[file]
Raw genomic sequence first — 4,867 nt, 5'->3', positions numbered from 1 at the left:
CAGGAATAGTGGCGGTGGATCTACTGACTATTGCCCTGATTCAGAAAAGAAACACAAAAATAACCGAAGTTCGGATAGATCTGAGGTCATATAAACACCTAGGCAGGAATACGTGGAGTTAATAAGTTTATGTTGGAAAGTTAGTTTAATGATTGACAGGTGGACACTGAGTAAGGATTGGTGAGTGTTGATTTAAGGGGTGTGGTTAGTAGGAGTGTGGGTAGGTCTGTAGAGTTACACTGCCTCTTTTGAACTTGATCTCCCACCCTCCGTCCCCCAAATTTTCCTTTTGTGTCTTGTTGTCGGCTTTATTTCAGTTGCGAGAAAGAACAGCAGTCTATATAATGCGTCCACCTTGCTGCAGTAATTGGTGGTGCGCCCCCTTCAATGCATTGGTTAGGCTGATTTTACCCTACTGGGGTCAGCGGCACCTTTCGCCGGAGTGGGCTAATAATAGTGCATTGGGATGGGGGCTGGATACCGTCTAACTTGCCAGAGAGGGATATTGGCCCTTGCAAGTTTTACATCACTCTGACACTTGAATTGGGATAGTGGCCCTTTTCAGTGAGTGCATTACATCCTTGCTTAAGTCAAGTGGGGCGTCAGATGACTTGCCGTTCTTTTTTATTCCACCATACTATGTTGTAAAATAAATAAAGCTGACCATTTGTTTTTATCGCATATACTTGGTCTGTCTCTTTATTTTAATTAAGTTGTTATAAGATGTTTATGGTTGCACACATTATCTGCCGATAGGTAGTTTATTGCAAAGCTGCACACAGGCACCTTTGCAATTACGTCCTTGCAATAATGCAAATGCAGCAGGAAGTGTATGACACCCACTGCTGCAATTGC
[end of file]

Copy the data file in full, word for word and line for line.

Raw genomic sequence first — 4,867 nt, 5'->3', positions numbered from 1 at the left:
CAGGAATAGTGGCGGTGGATCTACTGACTATTGCCCTGATTCAGAAAAGAAACACAAAAATAACCGAAGTTCGGATAGATCTGAGGTCATATAAACACCTAGGCAGGAATACGTGGAGTTAATAAGTTTATGTTGGAAAGTTAGTTTAATGATTGACAGGTGGACACTGAGTAAGGATTGGTGAGTGTTGATTTAAGGGGTGTGGTTAGTAGGAGTGTGGGTAGGTCTGTAGAGTTACACTGCCTCTTTTGAACTTGATCTCCCACCCTCCGTCCCCCAAATTTTCCTTTTGTGTCTTGTTGTCGGCTTTATTTCAGTTGCGAGAAAGAACAGCAGTCTATATAATGCGTCCACCTTGCTGCAGTAATTGGTGGTGCGCCCCCTTCAATGCATTGGTTAGGCTGATTTTACCCTACTGGGGTCAGCGGCACCTTTCGCCGGAGTGGGCTAATAATAGTGCATTGGGATGGGGGCTGGATACCGTCTAACTTGCCAGAGAGGGATATTGGCCCTTGCAAGTTTTACATCACTCTGACACTTGAATTGGGATAGTGGCCCTTTTCAGTGAGTGCATTACATCCTTGCTTAAGTCAAGTGGGGCGTCAGATGACTTGCCGTTCTTTTTTATTCCACCATACTATGTTGTAAAATAAATAAAGCTGACCATTTGTTTTTATCGCATATACTTGGTCTGTCTCTTTATTTTAATTAAGTTGTTATAAGATGTTTATGGTTGCACACATTATCTGCCGATAGGTAGTTTATTGCAAAGCTGCACACAGGCACCTTTGCAATTACGTCCTTGCAATAATGCAAATGCAGCAGGAAGTGTATGACACCCACTGCTGCAATTGC